aspirin/dipyridamole [Aggrenox], clopidogrel) should be given desmopressin (DDAVP) and/or
platelet transfusions. Patients with renal failure and platelet dysfunction may also benefit from
the administration of desmopressin (DDAVP). The 2010 AHA/ASA guideline for management
of spontaneous intracerebral hemorrhage recommends platelet transfusions only when such
hemorrhaging complicates severe thrombocytopenia.
[2]

Invasive Therapy
A potential treatment for hemorrhagic stroke is surgical evacuation of the hematoma. However,
the role of surgical treatment for supratentorial intracranial hemorrhage remains controversial.
Outcomes in published studies are conflicting. The international multicenter Trial in
Intracerebral Haemorrhage (STICH), which compared early surgery with initial conservative
treatment, failed to demonstrate a surgery-related benefit.
[44]

In contrast, a meta-analysis of trials for surgical treatment of spontaneous supratentorial
intracerebral hemorrhage found evidence for improved outcome with surgery if any of the
following applied
[45]
:
 Surgery undertaken within 8 hours of ictus
 Volume of the hematoma 20-50 mL
 Glasgow coma score 9-12
 Patient age 50-69 years
In addition, evidence suggests that a subset of patients with lobar hematoma but no
intraventricular hemorrhage may benefit from intervention.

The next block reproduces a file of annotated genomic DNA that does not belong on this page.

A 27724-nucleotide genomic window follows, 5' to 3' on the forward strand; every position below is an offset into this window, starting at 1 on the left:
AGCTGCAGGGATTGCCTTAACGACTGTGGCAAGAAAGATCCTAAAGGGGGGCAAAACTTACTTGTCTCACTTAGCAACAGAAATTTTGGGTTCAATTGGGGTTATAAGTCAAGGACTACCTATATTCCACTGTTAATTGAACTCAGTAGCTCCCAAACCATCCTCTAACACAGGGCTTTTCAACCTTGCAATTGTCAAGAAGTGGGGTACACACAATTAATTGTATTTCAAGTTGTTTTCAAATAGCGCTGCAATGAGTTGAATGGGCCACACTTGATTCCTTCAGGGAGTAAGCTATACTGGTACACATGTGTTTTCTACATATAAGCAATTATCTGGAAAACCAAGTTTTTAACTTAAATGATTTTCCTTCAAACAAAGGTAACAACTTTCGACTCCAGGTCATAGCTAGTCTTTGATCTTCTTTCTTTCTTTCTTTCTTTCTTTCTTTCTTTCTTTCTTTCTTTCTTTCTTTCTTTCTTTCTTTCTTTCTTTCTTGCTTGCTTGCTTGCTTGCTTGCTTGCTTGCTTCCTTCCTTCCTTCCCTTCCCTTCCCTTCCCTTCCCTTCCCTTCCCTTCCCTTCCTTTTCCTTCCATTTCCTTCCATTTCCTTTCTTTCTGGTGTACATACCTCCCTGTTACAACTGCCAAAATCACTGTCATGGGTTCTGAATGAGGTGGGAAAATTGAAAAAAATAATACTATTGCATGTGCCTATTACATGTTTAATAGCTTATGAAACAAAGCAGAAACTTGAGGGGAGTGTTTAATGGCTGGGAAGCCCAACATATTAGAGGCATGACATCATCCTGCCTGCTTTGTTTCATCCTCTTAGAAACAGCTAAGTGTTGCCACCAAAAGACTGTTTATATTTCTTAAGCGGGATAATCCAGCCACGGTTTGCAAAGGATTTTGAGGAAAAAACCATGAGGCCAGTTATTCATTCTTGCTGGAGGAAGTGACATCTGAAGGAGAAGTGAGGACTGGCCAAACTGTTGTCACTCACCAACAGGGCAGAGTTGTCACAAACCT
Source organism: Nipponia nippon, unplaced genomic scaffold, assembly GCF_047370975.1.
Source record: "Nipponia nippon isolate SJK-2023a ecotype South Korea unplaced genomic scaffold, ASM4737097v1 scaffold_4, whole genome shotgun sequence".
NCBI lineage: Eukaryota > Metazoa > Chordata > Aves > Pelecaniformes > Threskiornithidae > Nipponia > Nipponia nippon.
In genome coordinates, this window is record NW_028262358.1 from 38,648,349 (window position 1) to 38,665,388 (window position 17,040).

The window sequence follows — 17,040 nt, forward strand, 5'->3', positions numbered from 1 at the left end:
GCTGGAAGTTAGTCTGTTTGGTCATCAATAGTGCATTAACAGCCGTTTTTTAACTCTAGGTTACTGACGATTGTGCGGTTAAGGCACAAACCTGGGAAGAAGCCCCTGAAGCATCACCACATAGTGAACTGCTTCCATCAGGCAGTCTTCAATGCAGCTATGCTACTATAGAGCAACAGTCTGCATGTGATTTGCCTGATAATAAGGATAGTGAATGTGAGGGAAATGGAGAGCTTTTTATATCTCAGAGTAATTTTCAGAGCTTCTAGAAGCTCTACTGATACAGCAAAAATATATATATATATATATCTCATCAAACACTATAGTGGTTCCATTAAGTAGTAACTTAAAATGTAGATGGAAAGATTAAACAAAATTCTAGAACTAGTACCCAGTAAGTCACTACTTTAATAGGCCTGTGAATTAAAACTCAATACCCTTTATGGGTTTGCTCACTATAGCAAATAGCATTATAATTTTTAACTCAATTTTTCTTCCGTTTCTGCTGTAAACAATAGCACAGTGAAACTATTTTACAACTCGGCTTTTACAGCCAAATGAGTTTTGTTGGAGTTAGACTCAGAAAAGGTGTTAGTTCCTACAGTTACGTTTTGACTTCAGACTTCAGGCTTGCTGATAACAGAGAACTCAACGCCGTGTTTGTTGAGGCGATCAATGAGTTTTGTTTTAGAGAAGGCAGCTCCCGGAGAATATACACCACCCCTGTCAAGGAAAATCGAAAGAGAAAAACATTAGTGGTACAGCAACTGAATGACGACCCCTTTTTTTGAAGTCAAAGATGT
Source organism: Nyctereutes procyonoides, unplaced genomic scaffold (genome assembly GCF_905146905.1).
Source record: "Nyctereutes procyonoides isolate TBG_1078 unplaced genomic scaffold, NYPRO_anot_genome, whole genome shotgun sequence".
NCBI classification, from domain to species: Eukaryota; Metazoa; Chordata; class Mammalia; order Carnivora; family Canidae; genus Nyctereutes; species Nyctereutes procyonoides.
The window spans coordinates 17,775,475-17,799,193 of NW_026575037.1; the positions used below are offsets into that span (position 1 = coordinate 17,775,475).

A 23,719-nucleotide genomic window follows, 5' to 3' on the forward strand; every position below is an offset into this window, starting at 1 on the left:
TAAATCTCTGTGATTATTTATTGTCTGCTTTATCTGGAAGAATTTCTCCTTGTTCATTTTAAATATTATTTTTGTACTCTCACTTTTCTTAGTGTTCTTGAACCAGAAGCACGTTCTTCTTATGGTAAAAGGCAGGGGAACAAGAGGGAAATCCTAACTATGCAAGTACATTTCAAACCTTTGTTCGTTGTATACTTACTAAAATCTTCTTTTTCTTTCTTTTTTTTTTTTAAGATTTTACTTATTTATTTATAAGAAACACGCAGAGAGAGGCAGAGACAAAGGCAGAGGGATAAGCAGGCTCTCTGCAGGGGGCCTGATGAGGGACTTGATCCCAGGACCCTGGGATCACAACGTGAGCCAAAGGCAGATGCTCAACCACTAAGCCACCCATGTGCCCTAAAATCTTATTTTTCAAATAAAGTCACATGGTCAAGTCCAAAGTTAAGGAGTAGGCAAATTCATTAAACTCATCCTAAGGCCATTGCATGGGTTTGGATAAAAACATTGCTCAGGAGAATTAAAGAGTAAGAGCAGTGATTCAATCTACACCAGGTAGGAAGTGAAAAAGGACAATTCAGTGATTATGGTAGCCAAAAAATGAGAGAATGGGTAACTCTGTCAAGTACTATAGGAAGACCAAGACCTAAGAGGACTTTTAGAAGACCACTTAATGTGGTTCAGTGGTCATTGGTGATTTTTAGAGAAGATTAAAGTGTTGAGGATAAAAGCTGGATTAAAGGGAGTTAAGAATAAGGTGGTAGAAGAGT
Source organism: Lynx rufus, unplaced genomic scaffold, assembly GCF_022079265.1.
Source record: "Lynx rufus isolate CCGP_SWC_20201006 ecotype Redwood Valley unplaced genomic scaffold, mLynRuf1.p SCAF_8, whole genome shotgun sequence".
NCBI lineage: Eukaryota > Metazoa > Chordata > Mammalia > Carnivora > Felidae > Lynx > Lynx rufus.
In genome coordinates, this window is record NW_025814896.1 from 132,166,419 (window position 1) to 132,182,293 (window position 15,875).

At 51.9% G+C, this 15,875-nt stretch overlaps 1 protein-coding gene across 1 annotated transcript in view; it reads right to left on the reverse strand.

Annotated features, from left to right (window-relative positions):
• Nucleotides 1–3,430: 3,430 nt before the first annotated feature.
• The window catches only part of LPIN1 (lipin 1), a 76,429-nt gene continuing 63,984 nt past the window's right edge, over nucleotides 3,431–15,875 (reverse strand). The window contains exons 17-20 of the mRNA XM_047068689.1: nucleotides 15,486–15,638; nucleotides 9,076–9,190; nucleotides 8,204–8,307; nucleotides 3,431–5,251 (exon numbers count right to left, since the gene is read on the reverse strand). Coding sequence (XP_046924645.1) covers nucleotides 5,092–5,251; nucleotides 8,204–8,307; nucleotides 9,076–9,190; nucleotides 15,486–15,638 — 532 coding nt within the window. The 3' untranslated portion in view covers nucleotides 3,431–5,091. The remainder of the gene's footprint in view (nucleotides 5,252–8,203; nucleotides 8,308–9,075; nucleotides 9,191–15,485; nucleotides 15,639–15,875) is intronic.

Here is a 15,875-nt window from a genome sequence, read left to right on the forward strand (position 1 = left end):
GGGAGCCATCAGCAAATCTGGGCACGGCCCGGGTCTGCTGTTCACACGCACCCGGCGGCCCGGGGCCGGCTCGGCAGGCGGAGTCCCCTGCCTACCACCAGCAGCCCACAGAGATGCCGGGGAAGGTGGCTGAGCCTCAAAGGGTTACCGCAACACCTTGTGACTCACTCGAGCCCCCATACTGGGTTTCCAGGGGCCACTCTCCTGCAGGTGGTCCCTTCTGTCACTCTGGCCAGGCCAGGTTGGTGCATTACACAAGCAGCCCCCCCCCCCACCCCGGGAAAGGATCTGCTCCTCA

[46]
A study in this group of patients
(STICH II) has been completed, but results are still pending.
[47]

In patients with cerebellar hemorrhage, surgical intervention has been shown to improve
outcome if the hematoma is greater than 3 cm in diameter. It can be lifesaving in the prevention
of brainstem compression.
Endovascular treatment of aneurysms
Endovascular therapy using coil embolization, as an alternative to surgical clipping, has been
increasingly employed in recent years with great success (see the following images), although
controversy still exists over which treatment is ultimately superior.
A cerebral angiogram was performed in a 57-year-old man with a
family history of subarachnoid hemorrhage and who was found on previous imaging to have a left distal
internal carotid artery (ICA) aneurysm. The lateral projection from this angiogram demonstrates a
narrow-necked aneurysm arising off the posterior aspect of the distal supraclinoid left ICA, with an
additional nipplelike projection off the inferior aspect of the dome of the aneurysm. There is also a mild,
lobulated dilatation of the cavernous left ICA. Follow-up cerebral
angiogram after coil embolization in a 57-year-old man with a left distal internal carotid artery